Making Public My Own Enthusiasm ~ Eliza Borné
When I was in high school, I served as editor of the newspaper at a large public high school. I can so clearly remember the feeling of wanting to raise a little hell in search of the truth. On my watch, our editors uncovered and published reports about the school district’s student pregnancy stats. For a follow-up story, I interviewed Dr. Joycelyn Elders, former Surgeon General of the United States, who, in a conversation about reduced services at the campus health clinic, memorably quipped that “the vows of abstinence will break a lot quicker than a latex condom.” We reported on bullying and cheating, and a statewide paper picked up the stories we broke. I got an earful from administrators on more than one occasion. (If you’re the editor of a student newspaper, I figure you’re doing something wrong if you aren’t at least occasionally called to the principal’s office.) I thrived on it all: the deadline-triggered adrenaline, the collaboration with my classmates, the rush of uncovering an important story, the satisfaction that came with distributing the news. I loved seeing my byline in print. And I really loved surprising people. I don’t think anyone expected the high school newspaper to be of notably high quality, but we worked hard—often late into the night, multiple times a week—and we delivered.
And then one day, toward the end of the school year, I walked into the bathroom and saw a scrawl on the inside of a dingy stall. The words described an “Eliza” in pejorative terms that managed to insult both personality and appearance. I was the only person by that name in the school; the mean bathroom graffiti was clearly directed at me. I was taken aback. Nobody had ever said anything like that to me before—certainly not to my face, and certainly not in writing. I didn’t think I had any enemies, but I’d obviously pissed someone off. Why? I could only assume it had to do with my then semi-public role within our high school ecosystem—maybe I had been too aggressive with my reporting, or too self-revealing in my letters from the editor, or even too peevish on deadline days. Maybe I had been too bold. Too confident.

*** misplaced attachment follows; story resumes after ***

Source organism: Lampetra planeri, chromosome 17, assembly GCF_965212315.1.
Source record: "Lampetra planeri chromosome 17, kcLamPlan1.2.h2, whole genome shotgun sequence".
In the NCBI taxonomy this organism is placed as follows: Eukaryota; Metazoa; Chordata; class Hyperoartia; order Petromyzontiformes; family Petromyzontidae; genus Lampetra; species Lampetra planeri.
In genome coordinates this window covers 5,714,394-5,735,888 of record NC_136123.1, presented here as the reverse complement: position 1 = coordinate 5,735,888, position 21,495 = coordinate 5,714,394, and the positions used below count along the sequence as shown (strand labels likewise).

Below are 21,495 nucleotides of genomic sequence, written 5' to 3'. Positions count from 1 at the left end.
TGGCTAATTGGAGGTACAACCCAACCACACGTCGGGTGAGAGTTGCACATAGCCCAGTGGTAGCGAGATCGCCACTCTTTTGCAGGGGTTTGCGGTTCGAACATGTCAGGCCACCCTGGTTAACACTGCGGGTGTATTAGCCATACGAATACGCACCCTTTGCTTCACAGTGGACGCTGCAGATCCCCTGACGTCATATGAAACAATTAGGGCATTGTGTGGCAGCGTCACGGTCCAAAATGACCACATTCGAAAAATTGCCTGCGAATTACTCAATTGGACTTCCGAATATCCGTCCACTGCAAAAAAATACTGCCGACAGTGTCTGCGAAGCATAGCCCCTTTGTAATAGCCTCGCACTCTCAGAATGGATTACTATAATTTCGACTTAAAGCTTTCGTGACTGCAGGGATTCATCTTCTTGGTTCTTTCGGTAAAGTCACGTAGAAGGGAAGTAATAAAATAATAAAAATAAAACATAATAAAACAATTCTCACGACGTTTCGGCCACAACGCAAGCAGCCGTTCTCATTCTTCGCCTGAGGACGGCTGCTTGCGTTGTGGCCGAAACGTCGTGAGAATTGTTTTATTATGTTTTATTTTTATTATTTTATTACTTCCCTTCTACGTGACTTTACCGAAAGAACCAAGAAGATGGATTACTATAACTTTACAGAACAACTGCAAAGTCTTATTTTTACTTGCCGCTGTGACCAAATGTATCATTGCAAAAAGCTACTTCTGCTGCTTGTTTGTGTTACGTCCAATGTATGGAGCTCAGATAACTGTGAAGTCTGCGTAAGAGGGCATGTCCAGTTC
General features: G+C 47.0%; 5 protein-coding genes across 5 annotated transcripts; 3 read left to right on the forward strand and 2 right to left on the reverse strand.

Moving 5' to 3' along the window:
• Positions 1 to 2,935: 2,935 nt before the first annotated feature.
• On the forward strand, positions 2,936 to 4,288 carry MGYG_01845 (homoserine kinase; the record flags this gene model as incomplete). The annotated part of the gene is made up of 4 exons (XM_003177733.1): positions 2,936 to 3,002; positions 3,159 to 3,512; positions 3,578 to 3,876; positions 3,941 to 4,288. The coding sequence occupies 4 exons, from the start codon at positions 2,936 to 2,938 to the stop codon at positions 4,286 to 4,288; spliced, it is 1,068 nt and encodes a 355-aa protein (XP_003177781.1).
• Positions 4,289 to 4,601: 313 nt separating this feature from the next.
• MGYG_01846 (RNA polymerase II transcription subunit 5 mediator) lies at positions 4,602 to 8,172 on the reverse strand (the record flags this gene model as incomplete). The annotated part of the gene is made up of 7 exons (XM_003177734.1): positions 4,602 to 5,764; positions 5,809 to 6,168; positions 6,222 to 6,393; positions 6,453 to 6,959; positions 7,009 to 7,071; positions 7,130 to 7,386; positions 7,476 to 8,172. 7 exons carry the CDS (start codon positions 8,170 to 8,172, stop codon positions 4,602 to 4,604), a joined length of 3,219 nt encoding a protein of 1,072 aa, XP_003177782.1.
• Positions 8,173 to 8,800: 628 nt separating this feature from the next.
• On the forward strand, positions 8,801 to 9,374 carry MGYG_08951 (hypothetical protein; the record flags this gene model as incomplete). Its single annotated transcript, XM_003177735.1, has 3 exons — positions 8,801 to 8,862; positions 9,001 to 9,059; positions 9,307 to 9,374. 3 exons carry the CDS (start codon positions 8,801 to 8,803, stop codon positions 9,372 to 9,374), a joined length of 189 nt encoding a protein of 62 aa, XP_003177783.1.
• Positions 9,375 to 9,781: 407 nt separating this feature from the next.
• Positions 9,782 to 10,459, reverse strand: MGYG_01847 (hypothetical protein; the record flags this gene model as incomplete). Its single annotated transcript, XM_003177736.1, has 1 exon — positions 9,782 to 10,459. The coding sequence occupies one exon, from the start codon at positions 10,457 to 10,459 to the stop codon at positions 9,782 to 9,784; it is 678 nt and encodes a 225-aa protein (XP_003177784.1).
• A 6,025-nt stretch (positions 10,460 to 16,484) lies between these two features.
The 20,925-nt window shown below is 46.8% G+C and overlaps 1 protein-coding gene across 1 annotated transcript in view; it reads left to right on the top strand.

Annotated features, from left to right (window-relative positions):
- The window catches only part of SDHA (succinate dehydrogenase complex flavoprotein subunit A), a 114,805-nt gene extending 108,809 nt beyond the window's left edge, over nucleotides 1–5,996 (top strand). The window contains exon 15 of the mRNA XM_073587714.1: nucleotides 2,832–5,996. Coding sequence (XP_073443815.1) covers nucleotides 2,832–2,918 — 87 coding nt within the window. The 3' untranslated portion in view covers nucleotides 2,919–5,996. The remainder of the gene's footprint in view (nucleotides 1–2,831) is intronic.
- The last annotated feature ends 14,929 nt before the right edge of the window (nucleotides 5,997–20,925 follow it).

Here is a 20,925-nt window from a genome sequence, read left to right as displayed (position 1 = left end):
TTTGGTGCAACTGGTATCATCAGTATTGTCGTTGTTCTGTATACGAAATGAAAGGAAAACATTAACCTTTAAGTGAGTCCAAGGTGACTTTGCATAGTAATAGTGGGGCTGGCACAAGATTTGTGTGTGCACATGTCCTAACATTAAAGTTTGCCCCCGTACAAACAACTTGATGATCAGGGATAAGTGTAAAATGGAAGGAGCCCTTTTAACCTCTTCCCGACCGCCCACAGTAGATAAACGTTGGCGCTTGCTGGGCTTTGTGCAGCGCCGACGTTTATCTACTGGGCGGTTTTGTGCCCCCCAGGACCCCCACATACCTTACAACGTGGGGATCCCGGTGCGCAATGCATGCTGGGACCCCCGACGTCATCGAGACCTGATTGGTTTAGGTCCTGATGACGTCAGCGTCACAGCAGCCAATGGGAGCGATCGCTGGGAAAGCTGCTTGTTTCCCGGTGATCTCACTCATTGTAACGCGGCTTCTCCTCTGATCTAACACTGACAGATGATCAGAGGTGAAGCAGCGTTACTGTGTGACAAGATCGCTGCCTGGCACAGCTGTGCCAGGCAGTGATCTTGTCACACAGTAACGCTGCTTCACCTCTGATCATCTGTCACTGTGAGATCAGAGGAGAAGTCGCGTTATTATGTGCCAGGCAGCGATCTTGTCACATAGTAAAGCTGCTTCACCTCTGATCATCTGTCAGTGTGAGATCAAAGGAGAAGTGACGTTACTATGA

I’d like to say that I forgot about the incident, but that’s not entirely true: I still think about it sometimes. (How innocent it seems now in an era of Twitter insults and Facebook trolling!) I was eighteen years old and had received a memorable lesson: it was time to develop thick skin.
Twelve years later, I have worked my way up to the top of another masthead. I still thrive on deadlines. I feel deeply fortunate to work with writers, editors, and a team of creative folks to create an extraordinary magazine that is adored by many devoted readers. In his recent memoir, Avid Reader, Robert Gottlieb describes “the act of publishing” as “the act of making public one’s own enthusiasm.” I’ll never get over that profound pleasure. What a joy it is to have the opportunity to share stories I love with the world.
In my tenure at the Oxford American, I have grown accustomed to “firsts.” In February, our staff won our first National Magazine Award in “General Excellence.” In December, we will publish our first genre-themed music issue, exploring new territory in a beloved series—a prospect that is both thrilling and a little scary. And—perhaps most relevant to followers of the C.D. Wright Women Writers Conference—I am the first female editor in the magazine’s nearly twenty-five-year history. I am honored by this distinction. I have long been bothered by gender and racial disparity in the literary arts, and I now have the power to publish a magazine that reflects the South’s diverse voices and viewpoints. As a young female editor, I am grateful for the encouragement and enthusiasm I have received from my colleagues, my city, and my peers, and it makes me happy when young editors and writers tell me that they’re inspired to meet a woman in my role—especially in a small state like Arkansas, which isn’t exactly known for its vibrant publishing landscape. Though I’ll be honest; at times, rarely (but still, I can’t help but think), I feel like I’m back in that high school bathroom—like someone is trying to put me in my place: when my photo is published online in the newspaper and I am instructed by a commenter to smile, when I am interrupted mid-conversation on the phone so someone can ask me my age, when I am mistaken for an intern by somebody who should know better, or when I am otherwise belittled in some silly but maddening way.
With experience, I have grown that thicker skin, and these small aggressions are easy for me to shrug off. Yet they remind me of the value of communities that exist to support women—places where we can talk shop and do good work without trifling distractions. Places like the inaugural C.D. Wright Women Writers Conference.